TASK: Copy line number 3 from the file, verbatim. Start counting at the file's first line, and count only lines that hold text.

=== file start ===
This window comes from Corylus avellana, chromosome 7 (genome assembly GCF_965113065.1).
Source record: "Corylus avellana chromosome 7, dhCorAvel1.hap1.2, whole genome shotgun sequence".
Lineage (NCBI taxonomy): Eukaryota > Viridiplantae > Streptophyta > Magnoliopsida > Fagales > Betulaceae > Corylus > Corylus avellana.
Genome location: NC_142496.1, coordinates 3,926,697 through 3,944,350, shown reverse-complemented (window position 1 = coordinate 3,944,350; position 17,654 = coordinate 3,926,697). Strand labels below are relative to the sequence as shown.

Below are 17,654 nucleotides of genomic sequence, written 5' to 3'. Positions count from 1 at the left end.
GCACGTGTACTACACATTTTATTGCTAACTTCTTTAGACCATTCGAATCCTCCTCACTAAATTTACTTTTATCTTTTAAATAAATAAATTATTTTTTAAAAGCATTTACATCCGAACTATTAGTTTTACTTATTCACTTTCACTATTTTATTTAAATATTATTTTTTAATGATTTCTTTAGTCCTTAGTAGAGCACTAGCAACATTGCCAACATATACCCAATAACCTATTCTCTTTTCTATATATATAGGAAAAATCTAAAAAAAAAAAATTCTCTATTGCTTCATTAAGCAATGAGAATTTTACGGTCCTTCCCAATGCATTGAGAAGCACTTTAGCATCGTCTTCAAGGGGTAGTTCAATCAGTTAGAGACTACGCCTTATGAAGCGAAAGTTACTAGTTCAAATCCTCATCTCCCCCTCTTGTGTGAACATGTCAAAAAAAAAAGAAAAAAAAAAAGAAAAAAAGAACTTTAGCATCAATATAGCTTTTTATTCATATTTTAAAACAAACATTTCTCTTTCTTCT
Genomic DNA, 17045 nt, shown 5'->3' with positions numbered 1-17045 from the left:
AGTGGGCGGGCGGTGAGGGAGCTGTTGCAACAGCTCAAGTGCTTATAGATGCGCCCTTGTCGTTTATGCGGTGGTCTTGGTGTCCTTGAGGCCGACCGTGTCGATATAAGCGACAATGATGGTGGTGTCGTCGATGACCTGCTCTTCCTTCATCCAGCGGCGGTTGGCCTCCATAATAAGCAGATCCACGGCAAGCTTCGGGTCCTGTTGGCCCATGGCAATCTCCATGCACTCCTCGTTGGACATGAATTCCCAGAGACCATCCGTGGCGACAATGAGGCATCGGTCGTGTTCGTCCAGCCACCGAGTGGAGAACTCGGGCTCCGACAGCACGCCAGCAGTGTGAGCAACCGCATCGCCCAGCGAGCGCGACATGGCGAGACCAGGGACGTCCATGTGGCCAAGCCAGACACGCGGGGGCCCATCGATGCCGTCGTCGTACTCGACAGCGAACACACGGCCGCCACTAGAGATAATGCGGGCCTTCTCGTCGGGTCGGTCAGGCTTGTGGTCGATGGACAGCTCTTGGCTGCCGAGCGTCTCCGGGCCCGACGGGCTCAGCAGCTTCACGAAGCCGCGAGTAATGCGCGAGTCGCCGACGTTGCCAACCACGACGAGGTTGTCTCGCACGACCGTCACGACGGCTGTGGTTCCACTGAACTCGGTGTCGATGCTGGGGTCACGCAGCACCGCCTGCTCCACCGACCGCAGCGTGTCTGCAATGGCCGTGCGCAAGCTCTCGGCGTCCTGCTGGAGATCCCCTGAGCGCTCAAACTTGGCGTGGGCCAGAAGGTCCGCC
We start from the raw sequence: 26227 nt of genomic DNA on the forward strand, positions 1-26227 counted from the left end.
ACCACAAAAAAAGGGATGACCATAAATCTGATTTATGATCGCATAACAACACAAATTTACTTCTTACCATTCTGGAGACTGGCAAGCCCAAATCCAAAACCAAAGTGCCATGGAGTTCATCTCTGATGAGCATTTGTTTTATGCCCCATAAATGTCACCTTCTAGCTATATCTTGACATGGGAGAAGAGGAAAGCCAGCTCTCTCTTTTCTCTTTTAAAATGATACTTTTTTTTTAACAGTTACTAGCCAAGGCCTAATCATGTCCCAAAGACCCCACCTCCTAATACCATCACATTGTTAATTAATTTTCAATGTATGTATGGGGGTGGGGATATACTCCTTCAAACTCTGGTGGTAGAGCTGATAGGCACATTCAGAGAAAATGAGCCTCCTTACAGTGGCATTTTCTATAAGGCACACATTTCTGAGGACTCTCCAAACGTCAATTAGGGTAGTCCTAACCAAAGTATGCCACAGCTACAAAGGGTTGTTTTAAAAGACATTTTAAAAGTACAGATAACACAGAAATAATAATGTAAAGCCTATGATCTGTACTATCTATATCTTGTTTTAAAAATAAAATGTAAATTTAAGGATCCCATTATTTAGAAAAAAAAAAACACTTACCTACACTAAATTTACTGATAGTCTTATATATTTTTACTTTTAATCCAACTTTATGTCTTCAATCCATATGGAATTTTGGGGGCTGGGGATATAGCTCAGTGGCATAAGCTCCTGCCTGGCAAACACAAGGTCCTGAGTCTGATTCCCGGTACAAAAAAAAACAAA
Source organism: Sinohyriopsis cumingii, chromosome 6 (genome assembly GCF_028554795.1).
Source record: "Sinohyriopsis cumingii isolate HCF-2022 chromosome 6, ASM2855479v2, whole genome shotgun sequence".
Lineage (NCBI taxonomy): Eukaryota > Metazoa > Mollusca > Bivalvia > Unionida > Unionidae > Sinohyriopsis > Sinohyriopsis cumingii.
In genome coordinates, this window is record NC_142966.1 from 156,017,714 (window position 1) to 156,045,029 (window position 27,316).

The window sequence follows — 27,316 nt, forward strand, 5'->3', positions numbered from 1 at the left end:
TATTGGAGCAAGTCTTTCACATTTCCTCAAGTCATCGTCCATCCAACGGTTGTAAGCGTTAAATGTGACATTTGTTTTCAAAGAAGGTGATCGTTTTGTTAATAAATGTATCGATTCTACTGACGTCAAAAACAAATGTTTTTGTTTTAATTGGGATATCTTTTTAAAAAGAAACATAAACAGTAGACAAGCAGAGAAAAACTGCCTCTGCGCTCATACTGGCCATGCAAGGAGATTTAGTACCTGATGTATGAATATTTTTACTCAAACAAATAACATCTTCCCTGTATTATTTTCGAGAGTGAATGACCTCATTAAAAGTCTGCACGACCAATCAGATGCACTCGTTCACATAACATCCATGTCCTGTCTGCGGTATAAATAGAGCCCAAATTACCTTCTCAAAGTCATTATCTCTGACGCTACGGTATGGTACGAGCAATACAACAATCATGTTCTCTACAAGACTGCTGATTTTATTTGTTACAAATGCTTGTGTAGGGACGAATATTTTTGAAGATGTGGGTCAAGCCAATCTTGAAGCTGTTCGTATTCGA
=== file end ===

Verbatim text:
Lineage (NCBI taxonomy): Eukaryota > Viridiplantae > Streptophyta > Magnoliopsida > Fagales > Betulaceae > Corylus > Corylus avellana.